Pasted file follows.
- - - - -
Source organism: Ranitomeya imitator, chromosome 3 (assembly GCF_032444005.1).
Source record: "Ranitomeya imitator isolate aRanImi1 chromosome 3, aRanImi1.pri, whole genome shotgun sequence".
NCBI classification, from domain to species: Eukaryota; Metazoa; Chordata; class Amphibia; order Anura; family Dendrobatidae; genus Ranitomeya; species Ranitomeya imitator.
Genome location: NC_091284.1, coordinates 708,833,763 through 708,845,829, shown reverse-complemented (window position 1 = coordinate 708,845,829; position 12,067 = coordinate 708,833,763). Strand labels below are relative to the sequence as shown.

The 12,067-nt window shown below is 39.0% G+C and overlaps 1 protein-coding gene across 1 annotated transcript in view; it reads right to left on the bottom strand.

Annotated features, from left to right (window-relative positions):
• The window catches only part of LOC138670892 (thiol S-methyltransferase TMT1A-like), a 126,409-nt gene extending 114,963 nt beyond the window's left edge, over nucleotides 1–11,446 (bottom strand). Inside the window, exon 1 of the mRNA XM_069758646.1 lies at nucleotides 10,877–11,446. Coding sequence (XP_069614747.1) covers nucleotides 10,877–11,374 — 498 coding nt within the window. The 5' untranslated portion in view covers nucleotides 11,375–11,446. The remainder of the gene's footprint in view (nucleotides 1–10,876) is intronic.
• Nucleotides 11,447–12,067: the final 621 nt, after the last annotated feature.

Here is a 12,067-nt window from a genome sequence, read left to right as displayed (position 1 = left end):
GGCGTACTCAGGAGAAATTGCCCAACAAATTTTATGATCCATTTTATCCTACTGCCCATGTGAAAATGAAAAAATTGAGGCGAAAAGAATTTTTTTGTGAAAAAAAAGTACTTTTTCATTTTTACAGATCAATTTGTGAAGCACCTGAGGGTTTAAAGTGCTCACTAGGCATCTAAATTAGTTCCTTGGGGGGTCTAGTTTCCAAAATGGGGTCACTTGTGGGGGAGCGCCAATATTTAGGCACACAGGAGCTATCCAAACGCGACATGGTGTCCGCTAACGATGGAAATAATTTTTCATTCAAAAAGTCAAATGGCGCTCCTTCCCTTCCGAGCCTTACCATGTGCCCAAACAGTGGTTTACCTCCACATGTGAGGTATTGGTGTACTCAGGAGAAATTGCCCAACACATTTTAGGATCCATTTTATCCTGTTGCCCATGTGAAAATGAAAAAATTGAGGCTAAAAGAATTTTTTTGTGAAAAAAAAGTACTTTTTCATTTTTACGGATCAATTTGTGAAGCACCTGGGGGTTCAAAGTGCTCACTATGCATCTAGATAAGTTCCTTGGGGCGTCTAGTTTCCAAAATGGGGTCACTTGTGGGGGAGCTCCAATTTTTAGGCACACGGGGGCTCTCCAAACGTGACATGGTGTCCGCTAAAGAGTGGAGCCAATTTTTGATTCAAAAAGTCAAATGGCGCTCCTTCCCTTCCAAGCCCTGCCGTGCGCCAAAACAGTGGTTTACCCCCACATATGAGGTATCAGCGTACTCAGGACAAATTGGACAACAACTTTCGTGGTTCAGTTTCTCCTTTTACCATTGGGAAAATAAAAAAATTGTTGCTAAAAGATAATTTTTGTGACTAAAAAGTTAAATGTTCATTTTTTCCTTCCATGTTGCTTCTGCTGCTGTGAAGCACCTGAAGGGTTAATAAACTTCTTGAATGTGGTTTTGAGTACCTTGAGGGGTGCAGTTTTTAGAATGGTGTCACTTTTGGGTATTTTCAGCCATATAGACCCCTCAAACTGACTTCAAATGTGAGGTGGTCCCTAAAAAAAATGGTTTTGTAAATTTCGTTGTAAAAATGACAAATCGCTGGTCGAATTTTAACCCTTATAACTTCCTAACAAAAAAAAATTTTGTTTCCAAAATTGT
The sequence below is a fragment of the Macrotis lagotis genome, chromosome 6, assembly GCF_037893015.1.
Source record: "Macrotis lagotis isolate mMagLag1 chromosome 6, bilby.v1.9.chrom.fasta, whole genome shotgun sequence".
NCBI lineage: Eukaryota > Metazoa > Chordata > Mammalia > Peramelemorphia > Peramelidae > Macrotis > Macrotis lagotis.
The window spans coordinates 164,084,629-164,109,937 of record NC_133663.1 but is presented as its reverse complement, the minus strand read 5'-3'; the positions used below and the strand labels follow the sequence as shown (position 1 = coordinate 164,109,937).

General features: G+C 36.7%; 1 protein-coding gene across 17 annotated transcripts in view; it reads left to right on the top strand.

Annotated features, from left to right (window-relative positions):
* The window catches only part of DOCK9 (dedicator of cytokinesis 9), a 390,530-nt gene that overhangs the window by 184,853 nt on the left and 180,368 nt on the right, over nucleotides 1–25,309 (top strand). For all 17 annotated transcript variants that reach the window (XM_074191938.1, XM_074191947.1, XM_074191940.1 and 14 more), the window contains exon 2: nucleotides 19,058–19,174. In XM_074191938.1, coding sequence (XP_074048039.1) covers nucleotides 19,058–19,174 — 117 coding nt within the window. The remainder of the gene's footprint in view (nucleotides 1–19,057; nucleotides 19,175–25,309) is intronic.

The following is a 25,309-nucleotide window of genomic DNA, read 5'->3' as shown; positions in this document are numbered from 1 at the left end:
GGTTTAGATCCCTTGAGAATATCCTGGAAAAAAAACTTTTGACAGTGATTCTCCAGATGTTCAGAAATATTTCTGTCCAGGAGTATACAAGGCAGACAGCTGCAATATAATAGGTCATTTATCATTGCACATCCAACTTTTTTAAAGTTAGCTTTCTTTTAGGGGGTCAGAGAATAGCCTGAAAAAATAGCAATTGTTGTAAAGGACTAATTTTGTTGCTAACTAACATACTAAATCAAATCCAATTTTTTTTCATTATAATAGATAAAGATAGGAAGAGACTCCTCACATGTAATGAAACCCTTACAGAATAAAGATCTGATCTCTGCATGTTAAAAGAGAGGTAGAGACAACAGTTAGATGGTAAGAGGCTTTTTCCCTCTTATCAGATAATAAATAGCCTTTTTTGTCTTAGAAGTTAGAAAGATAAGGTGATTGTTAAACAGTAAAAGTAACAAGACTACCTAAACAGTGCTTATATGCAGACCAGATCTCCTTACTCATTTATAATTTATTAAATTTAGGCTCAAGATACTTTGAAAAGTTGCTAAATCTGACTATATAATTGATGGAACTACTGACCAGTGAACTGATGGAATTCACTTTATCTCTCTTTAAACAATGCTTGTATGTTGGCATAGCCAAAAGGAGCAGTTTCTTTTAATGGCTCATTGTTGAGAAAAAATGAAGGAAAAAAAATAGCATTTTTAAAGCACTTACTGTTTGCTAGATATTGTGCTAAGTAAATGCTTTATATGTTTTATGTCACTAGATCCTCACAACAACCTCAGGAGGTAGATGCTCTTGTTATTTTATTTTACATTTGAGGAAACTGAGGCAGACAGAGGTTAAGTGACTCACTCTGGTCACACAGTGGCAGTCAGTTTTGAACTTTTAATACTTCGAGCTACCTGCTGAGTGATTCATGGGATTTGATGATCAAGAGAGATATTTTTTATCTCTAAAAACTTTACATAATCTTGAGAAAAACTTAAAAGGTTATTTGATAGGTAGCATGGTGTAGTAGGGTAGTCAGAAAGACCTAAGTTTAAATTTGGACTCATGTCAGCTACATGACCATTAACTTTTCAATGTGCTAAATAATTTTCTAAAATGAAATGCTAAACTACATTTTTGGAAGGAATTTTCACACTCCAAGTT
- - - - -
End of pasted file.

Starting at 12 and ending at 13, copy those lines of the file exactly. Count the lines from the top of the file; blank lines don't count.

Source record: "Macrotis lagotis isolate mMagLag1 chromosome 6, bilby.v1.9.chrom.fasta, whole genome shotgun sequence".
NCBI lineage: Eukaryota > Metazoa > Chordata > Mammalia > Peramelemorphia > Peramelidae > Macrotis > Macrotis lagotis.